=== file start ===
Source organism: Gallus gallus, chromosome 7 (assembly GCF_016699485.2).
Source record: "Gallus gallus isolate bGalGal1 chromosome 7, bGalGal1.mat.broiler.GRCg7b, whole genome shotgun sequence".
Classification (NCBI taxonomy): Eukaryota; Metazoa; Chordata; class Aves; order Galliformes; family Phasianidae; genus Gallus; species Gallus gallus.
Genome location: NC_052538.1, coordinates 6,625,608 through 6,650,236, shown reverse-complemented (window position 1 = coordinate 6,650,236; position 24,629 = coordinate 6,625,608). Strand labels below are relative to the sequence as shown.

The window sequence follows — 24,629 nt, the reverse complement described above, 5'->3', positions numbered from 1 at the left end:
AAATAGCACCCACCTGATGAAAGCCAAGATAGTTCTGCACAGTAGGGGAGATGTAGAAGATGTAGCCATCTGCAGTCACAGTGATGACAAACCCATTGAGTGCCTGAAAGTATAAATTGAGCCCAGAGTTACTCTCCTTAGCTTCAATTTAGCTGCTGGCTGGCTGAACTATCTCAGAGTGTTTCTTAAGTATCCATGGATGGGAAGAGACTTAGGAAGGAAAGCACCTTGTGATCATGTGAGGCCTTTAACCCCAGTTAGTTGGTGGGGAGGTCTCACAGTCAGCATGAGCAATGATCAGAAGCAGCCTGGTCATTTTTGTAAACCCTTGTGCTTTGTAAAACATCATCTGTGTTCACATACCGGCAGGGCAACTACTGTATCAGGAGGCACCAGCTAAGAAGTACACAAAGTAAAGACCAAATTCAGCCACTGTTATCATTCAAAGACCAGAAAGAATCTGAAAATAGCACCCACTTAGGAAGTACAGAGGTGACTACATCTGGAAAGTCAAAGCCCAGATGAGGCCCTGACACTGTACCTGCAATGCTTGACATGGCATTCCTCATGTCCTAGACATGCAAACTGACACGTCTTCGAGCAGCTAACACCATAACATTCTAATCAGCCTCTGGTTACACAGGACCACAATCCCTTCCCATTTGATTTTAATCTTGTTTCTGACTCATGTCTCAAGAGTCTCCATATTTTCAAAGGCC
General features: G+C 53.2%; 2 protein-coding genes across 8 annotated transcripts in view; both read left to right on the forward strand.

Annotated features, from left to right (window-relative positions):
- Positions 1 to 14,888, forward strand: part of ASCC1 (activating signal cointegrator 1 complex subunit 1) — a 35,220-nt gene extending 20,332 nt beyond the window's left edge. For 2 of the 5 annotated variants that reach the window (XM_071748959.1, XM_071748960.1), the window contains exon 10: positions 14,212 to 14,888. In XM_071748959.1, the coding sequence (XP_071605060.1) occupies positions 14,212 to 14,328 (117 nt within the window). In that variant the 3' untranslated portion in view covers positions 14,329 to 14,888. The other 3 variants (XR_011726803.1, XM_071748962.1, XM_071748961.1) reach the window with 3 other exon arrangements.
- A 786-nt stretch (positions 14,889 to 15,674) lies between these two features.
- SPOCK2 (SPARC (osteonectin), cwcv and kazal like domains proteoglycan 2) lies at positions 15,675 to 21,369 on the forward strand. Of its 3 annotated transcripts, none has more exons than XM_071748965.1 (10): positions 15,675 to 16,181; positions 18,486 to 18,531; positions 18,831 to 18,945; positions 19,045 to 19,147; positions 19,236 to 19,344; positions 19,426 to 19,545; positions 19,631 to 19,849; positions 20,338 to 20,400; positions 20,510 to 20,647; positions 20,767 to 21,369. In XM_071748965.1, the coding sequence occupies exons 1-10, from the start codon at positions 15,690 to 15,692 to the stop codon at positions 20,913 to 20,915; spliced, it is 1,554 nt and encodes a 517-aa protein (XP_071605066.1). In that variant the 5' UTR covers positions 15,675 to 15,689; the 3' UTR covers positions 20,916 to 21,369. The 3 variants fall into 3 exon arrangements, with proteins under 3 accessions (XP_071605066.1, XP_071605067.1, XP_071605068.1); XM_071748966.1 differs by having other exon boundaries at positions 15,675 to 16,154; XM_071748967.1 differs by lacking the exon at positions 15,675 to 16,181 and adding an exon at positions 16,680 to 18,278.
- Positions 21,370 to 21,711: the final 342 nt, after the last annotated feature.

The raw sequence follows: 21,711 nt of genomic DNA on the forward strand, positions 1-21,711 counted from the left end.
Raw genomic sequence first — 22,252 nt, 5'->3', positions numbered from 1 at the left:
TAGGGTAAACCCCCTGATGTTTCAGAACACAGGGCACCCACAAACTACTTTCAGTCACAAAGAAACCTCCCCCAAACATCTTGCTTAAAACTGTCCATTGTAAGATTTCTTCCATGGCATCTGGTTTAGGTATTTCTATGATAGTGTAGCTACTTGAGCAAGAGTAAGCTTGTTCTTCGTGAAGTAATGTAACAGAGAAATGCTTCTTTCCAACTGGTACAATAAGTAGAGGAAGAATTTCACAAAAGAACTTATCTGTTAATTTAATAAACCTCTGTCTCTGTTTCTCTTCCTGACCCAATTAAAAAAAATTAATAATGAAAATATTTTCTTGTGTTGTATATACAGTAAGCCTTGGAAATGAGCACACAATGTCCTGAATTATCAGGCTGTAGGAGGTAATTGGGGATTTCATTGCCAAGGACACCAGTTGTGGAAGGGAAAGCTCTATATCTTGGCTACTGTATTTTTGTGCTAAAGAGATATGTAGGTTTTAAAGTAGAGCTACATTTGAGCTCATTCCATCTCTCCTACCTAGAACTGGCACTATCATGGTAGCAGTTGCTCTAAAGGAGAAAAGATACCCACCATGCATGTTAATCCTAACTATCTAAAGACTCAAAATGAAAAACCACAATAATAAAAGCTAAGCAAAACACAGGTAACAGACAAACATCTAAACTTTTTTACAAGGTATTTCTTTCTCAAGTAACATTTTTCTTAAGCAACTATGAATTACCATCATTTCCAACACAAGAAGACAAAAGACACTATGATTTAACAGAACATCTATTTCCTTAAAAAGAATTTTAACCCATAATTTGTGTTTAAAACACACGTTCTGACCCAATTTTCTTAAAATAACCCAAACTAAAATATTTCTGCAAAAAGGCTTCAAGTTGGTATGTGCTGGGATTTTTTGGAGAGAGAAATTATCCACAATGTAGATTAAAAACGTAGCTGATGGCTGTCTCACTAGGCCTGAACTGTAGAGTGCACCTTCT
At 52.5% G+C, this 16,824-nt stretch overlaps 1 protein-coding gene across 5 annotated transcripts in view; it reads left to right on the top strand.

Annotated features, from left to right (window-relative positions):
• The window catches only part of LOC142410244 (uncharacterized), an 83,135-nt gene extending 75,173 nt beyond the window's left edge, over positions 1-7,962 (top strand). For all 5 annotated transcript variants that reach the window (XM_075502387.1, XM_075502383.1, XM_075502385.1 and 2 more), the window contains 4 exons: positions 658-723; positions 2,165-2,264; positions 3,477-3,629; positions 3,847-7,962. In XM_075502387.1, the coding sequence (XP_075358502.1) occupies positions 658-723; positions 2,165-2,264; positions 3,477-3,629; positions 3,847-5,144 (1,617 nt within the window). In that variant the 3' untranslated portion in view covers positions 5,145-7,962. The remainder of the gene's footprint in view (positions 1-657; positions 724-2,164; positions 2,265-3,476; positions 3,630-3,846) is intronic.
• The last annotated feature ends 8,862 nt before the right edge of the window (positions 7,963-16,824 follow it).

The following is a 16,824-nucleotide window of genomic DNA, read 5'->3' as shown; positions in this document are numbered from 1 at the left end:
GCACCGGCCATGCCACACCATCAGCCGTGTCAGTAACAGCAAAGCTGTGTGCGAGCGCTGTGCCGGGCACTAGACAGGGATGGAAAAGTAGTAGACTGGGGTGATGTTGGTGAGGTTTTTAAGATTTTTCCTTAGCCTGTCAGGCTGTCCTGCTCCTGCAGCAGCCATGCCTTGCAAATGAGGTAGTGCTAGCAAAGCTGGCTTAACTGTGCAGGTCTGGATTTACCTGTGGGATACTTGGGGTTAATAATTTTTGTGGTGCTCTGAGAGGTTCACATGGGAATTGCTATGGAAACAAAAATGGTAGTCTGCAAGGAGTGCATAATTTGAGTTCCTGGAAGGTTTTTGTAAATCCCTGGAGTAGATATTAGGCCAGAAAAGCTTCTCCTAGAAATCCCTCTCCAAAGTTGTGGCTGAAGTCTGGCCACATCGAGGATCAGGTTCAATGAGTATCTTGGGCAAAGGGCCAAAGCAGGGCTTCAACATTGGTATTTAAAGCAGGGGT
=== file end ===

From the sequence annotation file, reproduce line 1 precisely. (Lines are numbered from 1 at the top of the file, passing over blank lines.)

Source organism: Gallus gallus, chromosome 7 (assembly GCF_016699485.2).